Martin Kaymer went into the final day at the US Open with one hand of the title and he never let go.
Neutrals hoping for a thrilling climax to the year’s second major, filled with twists and turns, were left disappointed but it was still difficult not to admire Kaymer’s nerve and ability under pressure.
The German has led this tournament from the first day, where he shot a five-under par 65, and he has dealt with the difficult Pinehurst course far better than any other golfer in the field.
In the end he won by eight shots, testament to how well he had played over the four days, and left everybody else playing in the competition bewildered by his brilliance.
Kaymer has already proven that he can handle winning at the big events this season – having won the Players Championship from the first day to the last.
However, the pressure was even greater here. Whilst the competition at Sawgrass is considered the fifth major, it still doesn’t officially qualify as one and the magnitude of Kaymer’s achievement here cannot be underestimated.
The 29-year-old now has two major championships to his name, but it is unlikely that he will ever win another one in such impressive fashion.
Although his lead was vast ever since the first round, Pinehurst was set up to punish mistakes. But he didn’t make any.
This was ruthlessly efficient golf from Kaymer, on a course where only three players (Rickie Fowler and Erik Compton being the other two) could get to under-par scores.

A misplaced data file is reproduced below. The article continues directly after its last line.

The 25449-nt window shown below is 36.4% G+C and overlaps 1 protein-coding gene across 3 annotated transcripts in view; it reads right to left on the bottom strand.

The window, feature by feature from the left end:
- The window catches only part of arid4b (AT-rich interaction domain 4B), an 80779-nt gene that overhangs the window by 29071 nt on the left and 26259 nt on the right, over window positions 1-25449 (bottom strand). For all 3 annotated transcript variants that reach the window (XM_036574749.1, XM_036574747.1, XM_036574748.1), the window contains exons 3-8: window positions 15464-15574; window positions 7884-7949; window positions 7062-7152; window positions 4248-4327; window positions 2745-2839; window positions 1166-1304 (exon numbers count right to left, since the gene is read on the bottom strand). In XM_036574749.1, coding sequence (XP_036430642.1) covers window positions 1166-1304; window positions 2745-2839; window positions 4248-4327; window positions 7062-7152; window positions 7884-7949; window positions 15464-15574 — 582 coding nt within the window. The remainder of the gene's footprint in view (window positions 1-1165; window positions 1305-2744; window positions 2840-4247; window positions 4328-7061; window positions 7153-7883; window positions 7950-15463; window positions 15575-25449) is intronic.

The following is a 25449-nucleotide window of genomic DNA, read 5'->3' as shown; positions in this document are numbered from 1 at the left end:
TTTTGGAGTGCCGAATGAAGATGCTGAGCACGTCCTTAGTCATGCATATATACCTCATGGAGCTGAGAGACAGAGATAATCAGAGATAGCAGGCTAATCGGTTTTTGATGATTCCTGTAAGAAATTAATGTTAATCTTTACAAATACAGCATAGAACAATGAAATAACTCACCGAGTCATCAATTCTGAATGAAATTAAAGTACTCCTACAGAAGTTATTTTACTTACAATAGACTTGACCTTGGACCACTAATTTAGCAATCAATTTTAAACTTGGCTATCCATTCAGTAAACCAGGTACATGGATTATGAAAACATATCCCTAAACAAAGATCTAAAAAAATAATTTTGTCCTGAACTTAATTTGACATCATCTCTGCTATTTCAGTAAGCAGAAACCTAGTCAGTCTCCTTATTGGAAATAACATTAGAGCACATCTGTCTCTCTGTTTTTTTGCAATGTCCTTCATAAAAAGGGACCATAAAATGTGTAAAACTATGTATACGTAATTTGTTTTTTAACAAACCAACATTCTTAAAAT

And right from tee-off on Sunday he continued to look composed and at ease with the situation. Kaymer is a fantastic technician and his talent was on full display.
He didn’t drop a shot over the first seven holes, making birdie at the third, and effectively putting an end to anybody desperately hoping he would collapse, as unlikely as it was.
He would only drop two more shots for the day, whilst making three more birdies for a final day round of 69, which only extended the advantage he had after 54 holes.
It meant that Kaymer made the most birdies in the field  and has surely established himself as the number one player in the world at the moment, even if the rankings suggest that Adam Scott is.
It also means that he is now only two titles away from a career grand-slam and joining a very elite group at the top of the game.
With time on his side and so much talent, you wouldn’t bet against him achieving it either.
Do YOU want to write for GiveMeSport? Get started today by signing-up and submitting an article HERE: http://gms.to/writeforgms